Kirsten applies for the teaching job in Tonga, and Charlie is asked to give a reference. He learns that the job isn’t just for a few months – it’s closer to two years. He knows that Kirsten wants to finish her graduate degree. He reveals that she hasn’t finished her thesis, and her divorce isn’t final. These might be two strikes against Kirsten getting the job.
Bailey confides in Lauren that he’s sick of people telling him what he should do. He doesn’t feel like he can complain, because he has everything he wants, but he’d like some time to himself. Lauren’s the only one who makes it easier. She’s like, “Yeah, there’s totally something between us, but we’re not going to talk about it.”
Kirsten goes to the house to yell at Charlie for hurting her chances to get the job after he encouraged her to take it in the first place. Charlie admits that he was being selfish and tells her that he wants her to stay. Once the truth is out, Charlie wants to backtrack, afraid that if they get any closer, he’ll lose a really good friend. Kirsten tries to change his mind by kissing him.
Bailey goes to an AA meeting and talks about how much he wants to give up control, but how afraid he is that it’ll lead him to drink again. He thought that after enough time sober, the urge to lose control would go away, but it hasn’t. Julia laments to Claudia that everyone was right, and she and Griffin were never going to work out. Claudia thinks it’s better that they’re ending things early. Julia’s upset that the person who was there for her even after they broke up is really gone now.
Charlie and Kirsten end up in his bed together, stunned that they ignored their feelings for each other for so long. He wants to take things slowly, like, I think the ship has already sailed on “slowly,” Chuck. Claudia goes to Griffin’s garage to blast him for breaking Julia’s heart. He knows that they love each other, but that doesn’t meant they should be together. He was always afraid of screwing things up, and didn’t realize that it could screw him up. He wants to live his life without worrying about holding up someone else’s.
Bailey, Sarah, and Owen quickly start moving into the house, where Kirsten pretends she spent the night (on the couch, then in Diana’s room) because she lost her keys. Only Owen buys that. Sarah’s clearly unhappy with the new living arrangements, despite them being her idea, and Bailey’s like, “Could you please not act like your favorite pet just died?”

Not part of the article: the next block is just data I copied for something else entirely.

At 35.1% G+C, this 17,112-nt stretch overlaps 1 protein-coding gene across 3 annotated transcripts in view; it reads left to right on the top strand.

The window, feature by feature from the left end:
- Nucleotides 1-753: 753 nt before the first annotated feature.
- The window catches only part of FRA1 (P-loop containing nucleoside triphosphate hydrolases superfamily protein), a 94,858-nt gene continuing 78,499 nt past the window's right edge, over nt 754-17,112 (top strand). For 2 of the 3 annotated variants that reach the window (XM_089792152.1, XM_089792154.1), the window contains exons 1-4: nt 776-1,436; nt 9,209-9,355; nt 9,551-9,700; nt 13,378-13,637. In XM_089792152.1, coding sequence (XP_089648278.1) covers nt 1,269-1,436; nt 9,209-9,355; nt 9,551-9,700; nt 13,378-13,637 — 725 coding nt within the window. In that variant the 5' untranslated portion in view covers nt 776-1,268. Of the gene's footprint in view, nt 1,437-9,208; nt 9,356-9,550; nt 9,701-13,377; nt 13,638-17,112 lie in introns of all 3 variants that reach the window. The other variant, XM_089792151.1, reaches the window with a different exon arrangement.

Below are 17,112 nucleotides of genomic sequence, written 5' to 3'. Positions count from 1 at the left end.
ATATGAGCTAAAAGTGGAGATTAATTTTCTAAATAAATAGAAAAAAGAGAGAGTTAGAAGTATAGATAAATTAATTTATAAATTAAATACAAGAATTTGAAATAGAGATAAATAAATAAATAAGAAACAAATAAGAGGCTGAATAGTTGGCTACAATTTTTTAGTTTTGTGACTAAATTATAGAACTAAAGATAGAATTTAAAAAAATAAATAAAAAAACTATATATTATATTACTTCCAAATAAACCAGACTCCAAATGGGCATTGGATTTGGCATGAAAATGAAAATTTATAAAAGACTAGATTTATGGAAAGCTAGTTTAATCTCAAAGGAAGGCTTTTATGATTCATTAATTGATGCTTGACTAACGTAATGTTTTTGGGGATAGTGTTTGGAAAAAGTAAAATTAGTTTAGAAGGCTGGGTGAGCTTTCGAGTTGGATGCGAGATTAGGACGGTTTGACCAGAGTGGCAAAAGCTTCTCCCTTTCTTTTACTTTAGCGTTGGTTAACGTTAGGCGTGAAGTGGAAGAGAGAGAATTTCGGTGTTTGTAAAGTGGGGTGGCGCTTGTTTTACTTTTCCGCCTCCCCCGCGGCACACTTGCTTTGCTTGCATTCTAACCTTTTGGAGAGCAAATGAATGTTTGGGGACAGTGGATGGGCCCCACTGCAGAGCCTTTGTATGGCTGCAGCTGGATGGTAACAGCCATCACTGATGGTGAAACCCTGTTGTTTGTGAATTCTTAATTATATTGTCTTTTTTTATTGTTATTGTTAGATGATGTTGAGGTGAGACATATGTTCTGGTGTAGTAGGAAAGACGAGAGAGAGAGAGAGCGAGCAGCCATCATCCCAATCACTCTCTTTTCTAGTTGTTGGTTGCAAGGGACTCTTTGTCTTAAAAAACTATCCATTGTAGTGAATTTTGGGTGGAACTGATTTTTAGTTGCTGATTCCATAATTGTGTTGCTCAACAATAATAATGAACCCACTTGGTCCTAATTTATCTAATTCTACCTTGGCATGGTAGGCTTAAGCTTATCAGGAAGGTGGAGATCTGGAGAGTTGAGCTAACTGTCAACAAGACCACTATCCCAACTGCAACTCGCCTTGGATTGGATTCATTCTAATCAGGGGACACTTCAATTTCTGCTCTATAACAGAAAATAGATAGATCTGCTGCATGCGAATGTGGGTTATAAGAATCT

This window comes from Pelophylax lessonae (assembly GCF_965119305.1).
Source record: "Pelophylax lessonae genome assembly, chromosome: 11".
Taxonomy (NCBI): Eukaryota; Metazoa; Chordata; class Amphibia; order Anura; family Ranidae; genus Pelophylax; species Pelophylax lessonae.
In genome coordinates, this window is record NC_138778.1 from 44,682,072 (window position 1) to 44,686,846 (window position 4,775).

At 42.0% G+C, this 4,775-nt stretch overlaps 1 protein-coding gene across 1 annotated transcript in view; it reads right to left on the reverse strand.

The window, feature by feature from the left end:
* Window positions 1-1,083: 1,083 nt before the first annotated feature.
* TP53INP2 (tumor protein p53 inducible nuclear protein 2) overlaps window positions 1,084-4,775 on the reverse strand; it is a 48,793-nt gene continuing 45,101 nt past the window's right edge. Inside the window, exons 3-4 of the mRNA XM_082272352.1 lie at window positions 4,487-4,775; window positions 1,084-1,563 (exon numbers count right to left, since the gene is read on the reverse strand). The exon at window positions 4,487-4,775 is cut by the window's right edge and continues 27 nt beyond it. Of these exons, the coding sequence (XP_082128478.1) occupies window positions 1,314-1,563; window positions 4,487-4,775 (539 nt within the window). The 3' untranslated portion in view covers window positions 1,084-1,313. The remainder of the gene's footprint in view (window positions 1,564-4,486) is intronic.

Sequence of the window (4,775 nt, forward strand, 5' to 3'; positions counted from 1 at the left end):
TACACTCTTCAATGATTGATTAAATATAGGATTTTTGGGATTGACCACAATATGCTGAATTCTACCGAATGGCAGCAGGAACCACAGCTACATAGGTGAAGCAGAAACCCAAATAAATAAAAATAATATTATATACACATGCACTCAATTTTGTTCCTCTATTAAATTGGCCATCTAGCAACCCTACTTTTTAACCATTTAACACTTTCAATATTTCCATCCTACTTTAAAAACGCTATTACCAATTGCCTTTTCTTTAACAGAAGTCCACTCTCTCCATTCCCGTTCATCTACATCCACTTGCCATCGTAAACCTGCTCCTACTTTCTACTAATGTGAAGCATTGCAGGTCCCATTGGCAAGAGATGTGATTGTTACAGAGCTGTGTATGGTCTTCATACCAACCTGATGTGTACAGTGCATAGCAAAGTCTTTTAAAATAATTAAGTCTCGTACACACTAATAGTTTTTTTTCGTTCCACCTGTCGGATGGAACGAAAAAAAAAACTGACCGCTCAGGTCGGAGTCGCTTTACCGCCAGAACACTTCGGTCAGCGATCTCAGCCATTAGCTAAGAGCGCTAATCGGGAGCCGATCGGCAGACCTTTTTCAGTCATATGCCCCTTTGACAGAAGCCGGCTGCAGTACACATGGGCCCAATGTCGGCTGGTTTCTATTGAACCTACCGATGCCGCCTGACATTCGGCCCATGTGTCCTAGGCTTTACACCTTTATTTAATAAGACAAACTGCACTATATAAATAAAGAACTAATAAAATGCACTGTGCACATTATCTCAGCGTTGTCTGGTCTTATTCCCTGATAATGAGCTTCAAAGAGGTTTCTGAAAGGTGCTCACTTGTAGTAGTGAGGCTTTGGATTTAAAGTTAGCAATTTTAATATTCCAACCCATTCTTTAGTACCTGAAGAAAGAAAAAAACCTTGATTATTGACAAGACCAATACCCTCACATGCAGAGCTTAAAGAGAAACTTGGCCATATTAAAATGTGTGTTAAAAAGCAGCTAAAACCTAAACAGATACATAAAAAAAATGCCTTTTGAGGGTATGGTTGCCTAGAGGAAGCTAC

Claudia plays her violin while Julia looks at her divorce papers, accepting that she and Griffin are really done. Charlie goes to see Kirsten, and they’re possibly the only happy people left on the show. Bailey and Lauren are at the restaurant late, and he finally gives in to his urge to lose control. She says he shouldn’t have kissed her, but she doesn’t resist when he goes back for more.
Thoughts: ’90s music alert: “Run” by Collective Soul. Remember Collective Soul, guys?
Hey, it’s Ross! Why wasn’t he at Claudia’s birthday party?
I was starting to think that Claudia should have trapped Charlie and Kirsten in an elevator together to make them talk things out. Thank God that’s over.
Hey, Sarah? I know it sucks, but you were willing to do it, so get on the train or get off the tracks.
Imagine Owen’s family drawings now: “This is my brother and his girlfriend. This is my other brother and his girlfriend. This is my sister. This is my niece. And my other sister and her husband used to live in our shed.”
November 26, 2014
SVU #27, Elizabeth and Todd Forever: Everyone Knows You’re Going to Wind Up Together, So Just Do It Already
Summary: At the end of The Trial of Jessica Wakefield, Todd and Elizabeth kissed, but they haven’t talked about it. They run into each other at some hipster grocery store that I’m sure college students can totally afford, and they chat a little, but Elizabeth doesn’t want to discuss Tom or the fact that they’re pretty much over. They wind up dancing in the parking lot, which is supposed to be romantic but sounds pretty dumb. Todd clearly wants Elizabeth back, and since he and Gin-Yung agreed to see other people while she’s in London for the semester, he doesn’t feel weird about pursuing his ex.